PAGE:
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With the newspapers full of chatter about dramatic slumps in the Chinese sharemarket and strong rises in the US sharemarket, it can be hard to know where global listed markets are heading. But before you check your investment crystal ball, it’s worth taking a moment to consider exactly what these investments are, and how superannuation funds blend a variety of investment structures to help boost, and smooth, the investment returns they credit to members’ super accounts.
Super funds: aiming for steady investment returns
A large superannuation fund’s investment strategy is usually built around the goal of creating a strong but smooth stream of investment returns over time. For the strong investment performance part, they usually invest in listed assets like shares, however, a common characteristic of these listed investments can be lots of volatility. For the ‘smooth stream of investment returns over time’ bit, many super funds invest in unlisted investments that are linked to an underlying real asset like a shopping centre or office building, and which in turn provide a stable flow of income to investors from rental payments.
By mixing more volatile investment returns from listed investments (such as shares), with steadier returns from unlisted investments (such as direct property or infrastructure), super funds aim to stabilise the investment returns they credit to fund members’ balances.
For the basics about super fund investment and what happens to your super money, see SuperGuide articles Understanding the dynamics on which your super fund invests and Super investing: Should you change your investment option?
Listed and unlisted investments: what are they?
Both listed and unlisted investments give investors the opportunity to buy an investment asset and potentially earn a return. The key distinction between listed investments and unlisted investments is the structure, with each one having a different way of buying and selling the investment.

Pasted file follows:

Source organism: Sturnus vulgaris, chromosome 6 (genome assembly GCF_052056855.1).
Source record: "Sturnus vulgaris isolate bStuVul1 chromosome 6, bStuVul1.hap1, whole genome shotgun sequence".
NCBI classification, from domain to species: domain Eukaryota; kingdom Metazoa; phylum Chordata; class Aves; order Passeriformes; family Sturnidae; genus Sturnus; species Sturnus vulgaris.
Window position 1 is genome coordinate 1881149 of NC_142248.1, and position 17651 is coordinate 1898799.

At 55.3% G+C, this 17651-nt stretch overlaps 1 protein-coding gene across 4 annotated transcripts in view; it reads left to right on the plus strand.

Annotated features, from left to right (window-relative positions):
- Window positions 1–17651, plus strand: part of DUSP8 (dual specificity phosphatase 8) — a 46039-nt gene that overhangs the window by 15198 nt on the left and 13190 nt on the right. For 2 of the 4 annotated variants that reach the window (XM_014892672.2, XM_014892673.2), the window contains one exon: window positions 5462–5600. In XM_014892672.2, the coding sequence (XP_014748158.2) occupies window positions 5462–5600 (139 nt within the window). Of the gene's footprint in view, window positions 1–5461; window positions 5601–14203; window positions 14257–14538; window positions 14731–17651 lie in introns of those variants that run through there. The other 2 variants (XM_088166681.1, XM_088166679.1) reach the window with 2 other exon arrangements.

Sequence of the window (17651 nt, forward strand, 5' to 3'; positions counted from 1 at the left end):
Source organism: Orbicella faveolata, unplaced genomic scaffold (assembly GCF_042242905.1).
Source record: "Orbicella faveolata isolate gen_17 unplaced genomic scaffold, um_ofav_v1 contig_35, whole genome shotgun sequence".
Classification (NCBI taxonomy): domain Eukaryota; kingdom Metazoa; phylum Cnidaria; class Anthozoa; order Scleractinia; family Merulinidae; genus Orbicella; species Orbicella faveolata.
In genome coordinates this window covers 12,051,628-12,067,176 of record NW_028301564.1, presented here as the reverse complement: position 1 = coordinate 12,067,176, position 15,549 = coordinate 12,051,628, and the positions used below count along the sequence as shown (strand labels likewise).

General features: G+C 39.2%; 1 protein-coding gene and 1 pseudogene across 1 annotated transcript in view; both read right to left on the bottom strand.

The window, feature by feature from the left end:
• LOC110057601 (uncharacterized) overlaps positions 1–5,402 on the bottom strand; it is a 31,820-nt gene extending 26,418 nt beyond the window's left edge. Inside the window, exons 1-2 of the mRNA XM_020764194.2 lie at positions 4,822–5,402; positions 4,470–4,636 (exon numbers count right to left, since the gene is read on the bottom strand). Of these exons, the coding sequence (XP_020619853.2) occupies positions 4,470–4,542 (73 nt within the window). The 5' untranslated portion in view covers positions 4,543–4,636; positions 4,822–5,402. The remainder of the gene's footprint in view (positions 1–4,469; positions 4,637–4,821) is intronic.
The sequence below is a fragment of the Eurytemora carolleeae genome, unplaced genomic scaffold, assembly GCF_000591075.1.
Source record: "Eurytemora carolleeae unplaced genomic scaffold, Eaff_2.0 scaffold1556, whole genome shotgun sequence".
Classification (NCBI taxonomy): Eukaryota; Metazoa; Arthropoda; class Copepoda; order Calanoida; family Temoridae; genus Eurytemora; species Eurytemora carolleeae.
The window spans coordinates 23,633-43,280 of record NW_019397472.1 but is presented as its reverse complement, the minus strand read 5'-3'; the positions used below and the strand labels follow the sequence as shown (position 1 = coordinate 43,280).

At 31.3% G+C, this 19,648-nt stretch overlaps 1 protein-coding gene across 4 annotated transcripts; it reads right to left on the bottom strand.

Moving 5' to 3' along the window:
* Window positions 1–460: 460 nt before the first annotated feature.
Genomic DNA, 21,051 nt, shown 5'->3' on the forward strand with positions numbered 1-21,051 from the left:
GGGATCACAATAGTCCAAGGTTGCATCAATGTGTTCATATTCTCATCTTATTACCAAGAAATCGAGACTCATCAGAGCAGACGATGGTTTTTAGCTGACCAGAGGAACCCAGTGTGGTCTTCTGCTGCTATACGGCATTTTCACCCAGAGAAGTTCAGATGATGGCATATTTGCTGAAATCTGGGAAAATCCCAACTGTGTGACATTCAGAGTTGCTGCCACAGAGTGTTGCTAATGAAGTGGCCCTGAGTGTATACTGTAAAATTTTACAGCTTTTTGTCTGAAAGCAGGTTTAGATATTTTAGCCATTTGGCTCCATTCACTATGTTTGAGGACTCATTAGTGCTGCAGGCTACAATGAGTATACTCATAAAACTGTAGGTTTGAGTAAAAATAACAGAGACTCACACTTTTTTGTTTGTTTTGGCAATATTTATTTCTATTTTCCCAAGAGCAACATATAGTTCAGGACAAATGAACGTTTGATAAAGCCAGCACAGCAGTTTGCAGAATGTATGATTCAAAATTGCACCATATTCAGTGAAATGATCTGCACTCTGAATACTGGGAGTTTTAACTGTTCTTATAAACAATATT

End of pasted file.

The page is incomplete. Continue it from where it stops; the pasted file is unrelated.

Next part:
Although the underlying investment asset (for example, bonds) may be the same, the different structure means listed and unlisted investments often perform very differently. On many occasions, the value and investment return received from investments covering exactly the same asset class (for example, listed property and direct property) is not the same.
1. Listed investments
The majority of investments made by large super funds tend to be listed assets, which simply means the investments are ‘quoted’ or ‘listed’ on a secondary market, for example, the Australian Securities Exchange (ASX) or the US-based NASDAQ, or the London Stock Exchange (FTSE). Being listed means investors participating in that market can buy and sell their investments on a regular (usually daily) basis on the relevant market exchange. Many super funds compare their fund’s performance against a benchmark, such as a market index. These indices reflect the performance of an asset class, or sub-category of an asset class (for example the All Ordinaries Index or S&P/ASX 200 Resources Index).
In Australia, the main asset classes (in addition to listed company shares), and investment structures investing in underlying asset classes, listed on the ASX include:
- Bonds: A bond represents a product that reflects a fixed-term loan between a government or company, and an investor – a bit like an IOU. Listing a bond product allows investors to sell the loan or bond to another investor at the market price.
- Hybrid securities: These listed securities combine elements of both debt and equity. Examples include the floating interest rate notes that convert to shares issued by major banks.
- Exchange Traded Products: ETPs give investors exposure to shares or other assets by tracking the performance of an index such as the US-based S&P 500 Index or a commodity like gold. A popular example of an ETP is an exchanged-traded fund (ETF).
- Managed funds: These funds pool the money of individual investors and include share funds, property funds, listed investment companies (LICs), Australian real estate investment trusts (A-REITs), infrastructure funds and absolute return funds.
- Warrants, options and derivatives: These sophisticated investment tools provide investors with alternative ways to invest in large companies, currencies and commodities.